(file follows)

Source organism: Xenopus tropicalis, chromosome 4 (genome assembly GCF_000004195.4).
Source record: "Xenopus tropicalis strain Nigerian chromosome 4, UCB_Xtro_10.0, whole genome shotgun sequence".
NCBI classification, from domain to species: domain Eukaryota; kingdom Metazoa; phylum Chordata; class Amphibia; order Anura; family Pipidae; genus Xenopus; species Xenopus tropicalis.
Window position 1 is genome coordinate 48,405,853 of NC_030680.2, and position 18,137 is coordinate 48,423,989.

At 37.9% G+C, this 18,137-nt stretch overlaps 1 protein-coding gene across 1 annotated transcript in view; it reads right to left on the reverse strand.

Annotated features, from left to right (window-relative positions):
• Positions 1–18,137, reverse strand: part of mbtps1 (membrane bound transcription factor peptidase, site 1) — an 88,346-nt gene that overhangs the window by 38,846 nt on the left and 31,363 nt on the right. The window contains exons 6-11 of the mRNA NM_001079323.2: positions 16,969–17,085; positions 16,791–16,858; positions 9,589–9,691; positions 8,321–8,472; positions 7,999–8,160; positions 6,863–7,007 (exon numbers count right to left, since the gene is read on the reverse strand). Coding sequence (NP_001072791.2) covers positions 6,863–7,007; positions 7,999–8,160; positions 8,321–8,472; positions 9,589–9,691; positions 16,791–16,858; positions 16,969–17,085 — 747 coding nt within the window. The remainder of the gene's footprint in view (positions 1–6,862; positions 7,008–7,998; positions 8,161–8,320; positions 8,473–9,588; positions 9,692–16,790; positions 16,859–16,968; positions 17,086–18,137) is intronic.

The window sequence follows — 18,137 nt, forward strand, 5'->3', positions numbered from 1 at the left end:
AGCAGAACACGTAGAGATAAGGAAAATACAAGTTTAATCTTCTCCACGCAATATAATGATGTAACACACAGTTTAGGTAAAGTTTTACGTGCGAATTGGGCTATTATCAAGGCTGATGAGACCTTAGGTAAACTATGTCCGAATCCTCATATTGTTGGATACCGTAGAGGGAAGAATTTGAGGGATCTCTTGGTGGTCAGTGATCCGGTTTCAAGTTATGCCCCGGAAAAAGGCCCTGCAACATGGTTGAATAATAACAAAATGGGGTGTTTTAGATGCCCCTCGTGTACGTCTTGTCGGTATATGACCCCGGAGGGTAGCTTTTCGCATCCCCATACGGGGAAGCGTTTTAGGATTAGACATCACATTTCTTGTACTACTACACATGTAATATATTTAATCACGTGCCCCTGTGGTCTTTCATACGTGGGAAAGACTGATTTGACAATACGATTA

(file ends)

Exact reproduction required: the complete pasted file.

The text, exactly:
Source organism: Xenopus tropicalis, chromosome 4 (genome assembly GCF_000004195.4).
Source record: "Xenopus tropicalis strain Nigerian chromosome 4, UCB_Xtro_10.0, whole genome shotgun sequence".
NCBI classification, from domain to species: domain Eukaryota; kingdom Metazoa; phylum Chordata; class Amphibia; order Anura; family Pipidae; genus Xenopus; species Xenopus tropicalis.
Window position 1 is genome coordinate 48,405,853 of NC_030680.2, and position 18,137 is coordinate 48,423,989.

At 37.9% G+C, this 18,137-nt stretch overlaps 1 protein-coding gene across 1 annotated transcript in view; it reads right to left on the reverse strand.

Annotated features, from left to right (window-relative positions):
• Positions 1–18,137, reverse strand: part of mbtps1 (membrane bound transcription factor peptidase, site 1) — an 88,346-nt gene that overhangs the window by 38,846 nt on the left and 31,363 nt on the right. The window contains exons 6-11 of the mRNA NM_001079323.2: positions 16,969–17,085; positions 16,791–16,858; positions 9,589–9,691; positions 8,321–8,472; positions 7,999–8,160; positions 6,863–7,007 (exon numbers count right to left, since the gene is read on the reverse strand). Coding sequence (NP_001072791.2) covers positions 6,863–7,007; positions 7,999–8,160; positions 8,321–8,472; positions 9,589–9,691; positions 16,791–16,858; positions 16,969–17,085 — 747 coding nt within the window. The remainder of the gene's footprint in view (positions 1–6,862; positions 7,008–7,998; positions 8,161–8,320; positions 8,473–9,588; positions 9,692–16,790; positions 16,859–16,968; positions 17,086–18,137) is intronic.

The window sequence follows — 18,137 nt, forward strand, 5'->3', positions numbered from 1 at the left end:
AGCAGAACACGTAGAGATAAGGAAAATACAAGTTTAATCTTCTCCACGCAATATAATGATGTAACACACAGTTTAGGTAAAGTTTTACGTGCGAATTGGGCTATTATCAAGGCTGATGAGACCTTAGGTAAACTATGTCCGAATCCTCATATTGTTGGATACCGTAGAGGGAAGAATTTGAGGGATCTCTTGGTGGTCAGTGATCCGGTTTCAAGTTATGCCCCGGAAAAAGGCCCTGCAACATGGTTGAATAATAACAAAATGGGGTGTTTTAGATGCCCCTCGTGTACGTCTTGTCGGTATATGACCCCGGAGGGTAGCTTTTCGCATCCCCATACGGGGAAGCGTTTTAGGATTAGACATCACATTTCTTGTACTACTACACATGTAATATATTTAATCACGTGCCCCTGTGGTCTTTCATACGTGGGAAAGACTGATTTGACAATACGATTA